Madilu was described as the band’s “brightest vocal talent” during its 1980s heyday. Madilu’s first hit with TPOK Jazz was Mamou in 1984 and then Mario.

Madilu together with Simaro, Josky and other members of Bana OK tried to continue with the band after the death of Franco, but due to wrangles over funds, the group officially collapsed in 1993. 

Madilu went solo and this saw his success giving us more hits including Ya Jean, Vice Versa, Vieux Sammy, Frere Edouard, Pesa position, Sans Pappier, Nzele, among others.

Madilu met his death while shooting his last songs videos after collapsing on Friday, August 10, 2007.

We also can’t forget Mose Fan Fan, the legend guitarist and the hitmaker of Papa Lolo who met his death in May 2019. He was also a product of Franco. 

Tabu Ley Rochereau was amongst the few Congolese musicians that were successful without ever being a member of TPOK Jazz, but he did some songs with Franco with Ngungi done in 1983 being one of them. Some of his popular hits were Maze and Ibeba. 

Tabu Ley died in 2013 aged 73, but Kenyans remember him for one thing: In 1985, the Government of Kenya banned all foreign music.

After Tabu Ley composed the song Twende Nairobi (Let’s go to Nairobi), sang by M’bilia Bel, in praise of Kenyan former president Daniel Arap Moi, the ban was promptly lifted. 

Tabu Ley identified Mbilia Bel’s talent at a younger age, trained her and she later became the first female soukous singer to gain acclaim throughout Africa.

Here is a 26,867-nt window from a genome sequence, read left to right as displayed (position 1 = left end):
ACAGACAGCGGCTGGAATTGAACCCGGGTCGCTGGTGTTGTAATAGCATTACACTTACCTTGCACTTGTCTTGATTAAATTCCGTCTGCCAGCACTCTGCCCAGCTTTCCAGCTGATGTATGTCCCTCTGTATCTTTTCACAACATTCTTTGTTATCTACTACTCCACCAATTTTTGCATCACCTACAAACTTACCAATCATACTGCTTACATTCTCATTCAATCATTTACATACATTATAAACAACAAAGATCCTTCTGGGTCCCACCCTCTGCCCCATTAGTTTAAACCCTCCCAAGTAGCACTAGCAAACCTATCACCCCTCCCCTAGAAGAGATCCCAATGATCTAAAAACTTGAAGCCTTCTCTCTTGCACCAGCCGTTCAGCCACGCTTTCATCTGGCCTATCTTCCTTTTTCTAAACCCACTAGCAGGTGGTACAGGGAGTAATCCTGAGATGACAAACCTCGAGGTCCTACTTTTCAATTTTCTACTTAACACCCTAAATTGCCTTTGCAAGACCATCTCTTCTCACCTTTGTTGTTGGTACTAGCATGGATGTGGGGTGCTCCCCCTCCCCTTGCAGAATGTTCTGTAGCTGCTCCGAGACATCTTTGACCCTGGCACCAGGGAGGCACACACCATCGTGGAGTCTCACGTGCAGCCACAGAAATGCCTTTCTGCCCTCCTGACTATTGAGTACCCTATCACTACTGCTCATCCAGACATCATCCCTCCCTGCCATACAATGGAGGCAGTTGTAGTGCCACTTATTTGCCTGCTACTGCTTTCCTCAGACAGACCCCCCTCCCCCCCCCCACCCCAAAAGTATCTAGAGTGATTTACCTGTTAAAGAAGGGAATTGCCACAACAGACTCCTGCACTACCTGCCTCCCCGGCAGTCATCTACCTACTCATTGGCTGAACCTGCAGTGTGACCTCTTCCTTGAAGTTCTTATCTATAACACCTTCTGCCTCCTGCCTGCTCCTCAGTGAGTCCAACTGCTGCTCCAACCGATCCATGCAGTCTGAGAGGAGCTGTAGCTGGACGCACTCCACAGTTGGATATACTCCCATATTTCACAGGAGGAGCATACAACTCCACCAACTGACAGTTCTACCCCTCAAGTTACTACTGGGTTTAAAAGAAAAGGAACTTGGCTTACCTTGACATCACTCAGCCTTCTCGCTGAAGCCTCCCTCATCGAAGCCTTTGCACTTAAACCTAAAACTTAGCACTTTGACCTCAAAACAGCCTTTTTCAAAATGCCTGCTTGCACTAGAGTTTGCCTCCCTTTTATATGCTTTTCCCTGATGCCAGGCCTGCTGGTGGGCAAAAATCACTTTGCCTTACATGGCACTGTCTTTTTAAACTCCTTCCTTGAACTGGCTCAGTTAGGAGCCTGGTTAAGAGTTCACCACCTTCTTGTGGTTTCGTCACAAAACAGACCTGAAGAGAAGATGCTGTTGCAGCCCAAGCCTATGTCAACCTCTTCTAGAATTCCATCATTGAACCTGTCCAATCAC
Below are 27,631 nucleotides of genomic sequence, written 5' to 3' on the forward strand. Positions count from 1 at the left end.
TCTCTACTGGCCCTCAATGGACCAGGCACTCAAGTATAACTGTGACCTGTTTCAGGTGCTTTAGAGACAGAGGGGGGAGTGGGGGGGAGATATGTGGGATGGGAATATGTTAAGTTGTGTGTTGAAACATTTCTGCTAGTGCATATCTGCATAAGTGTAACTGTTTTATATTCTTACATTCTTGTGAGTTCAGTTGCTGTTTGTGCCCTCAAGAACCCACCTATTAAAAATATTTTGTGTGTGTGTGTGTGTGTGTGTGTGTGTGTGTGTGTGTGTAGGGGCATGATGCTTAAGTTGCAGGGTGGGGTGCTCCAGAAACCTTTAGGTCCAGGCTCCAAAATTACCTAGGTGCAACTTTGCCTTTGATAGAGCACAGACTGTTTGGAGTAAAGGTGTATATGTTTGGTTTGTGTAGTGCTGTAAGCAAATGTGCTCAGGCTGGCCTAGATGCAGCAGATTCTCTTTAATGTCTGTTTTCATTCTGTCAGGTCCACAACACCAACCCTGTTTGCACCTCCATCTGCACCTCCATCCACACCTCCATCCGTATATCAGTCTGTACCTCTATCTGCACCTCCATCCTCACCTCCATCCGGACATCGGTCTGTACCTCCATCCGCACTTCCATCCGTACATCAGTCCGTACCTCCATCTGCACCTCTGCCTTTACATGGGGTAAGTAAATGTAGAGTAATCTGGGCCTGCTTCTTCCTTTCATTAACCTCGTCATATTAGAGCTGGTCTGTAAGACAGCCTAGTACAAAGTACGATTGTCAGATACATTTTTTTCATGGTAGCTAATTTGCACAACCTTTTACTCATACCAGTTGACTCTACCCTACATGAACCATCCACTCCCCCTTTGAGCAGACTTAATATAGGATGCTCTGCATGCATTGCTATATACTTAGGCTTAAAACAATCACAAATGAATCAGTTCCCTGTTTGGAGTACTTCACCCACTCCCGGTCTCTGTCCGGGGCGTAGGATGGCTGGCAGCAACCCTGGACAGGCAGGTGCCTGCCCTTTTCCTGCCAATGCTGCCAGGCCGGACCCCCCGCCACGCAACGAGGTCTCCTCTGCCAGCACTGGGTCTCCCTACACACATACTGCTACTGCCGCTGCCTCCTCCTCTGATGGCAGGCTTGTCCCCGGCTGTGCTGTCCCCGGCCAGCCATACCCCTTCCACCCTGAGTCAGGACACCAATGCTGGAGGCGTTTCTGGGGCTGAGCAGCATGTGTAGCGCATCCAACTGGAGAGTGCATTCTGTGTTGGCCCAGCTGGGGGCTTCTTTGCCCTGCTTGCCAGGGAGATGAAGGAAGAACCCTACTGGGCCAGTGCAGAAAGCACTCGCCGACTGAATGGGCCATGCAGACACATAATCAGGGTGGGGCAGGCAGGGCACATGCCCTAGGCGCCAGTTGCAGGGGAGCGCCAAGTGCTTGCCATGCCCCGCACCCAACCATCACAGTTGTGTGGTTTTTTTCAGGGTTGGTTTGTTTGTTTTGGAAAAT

In 1988 Tabu Ley introduced another female vocalist known as Faya Tess who still makes cover songs of these classic Congolese hits amongst them being Mokolo na Kokufa that was originally done by Tabu Ley and Tangawisi that was originally done by TPOK Jazz. 

Rhumba chapter not yet closed

With most people saying that Congolese Soukous music is dead, there are so many artists that kept the rumba music on the map after the death of Franco, the likes of  Kanda Bongo Man aged 66.

He last performed in Kenya in the Koroga festival in 2019. We also have Sam Mangwana, 76, the hitmaker of Fatimata, Toujours featuring Franco among others.

He is renowned of his proficience in several languages, and can sing passionately in Lingala, Kikongo, Swahili, Portuguese, French, and English.

Sam still composes songs and performs on stage.”It hasn’t been easy coping with the loss of many of my counterparts, but I’m optimistic that the musical spirit will carry on,” says Sam.

Other Congolese musicians that are still hitting the airwaves include the controversial Koffi Olomide aged 64,  who started from Papa Wemba’s band, Viva la Musica in 1970s.

He has had several gold records in his career being the founder of the Quartier Latin International orchestra that gave birth to notable artistes, including Fally Ipupa and Ferré Gola. Others include Samba Mapangala, Tshala Muana, Nyboma, Werrason among others.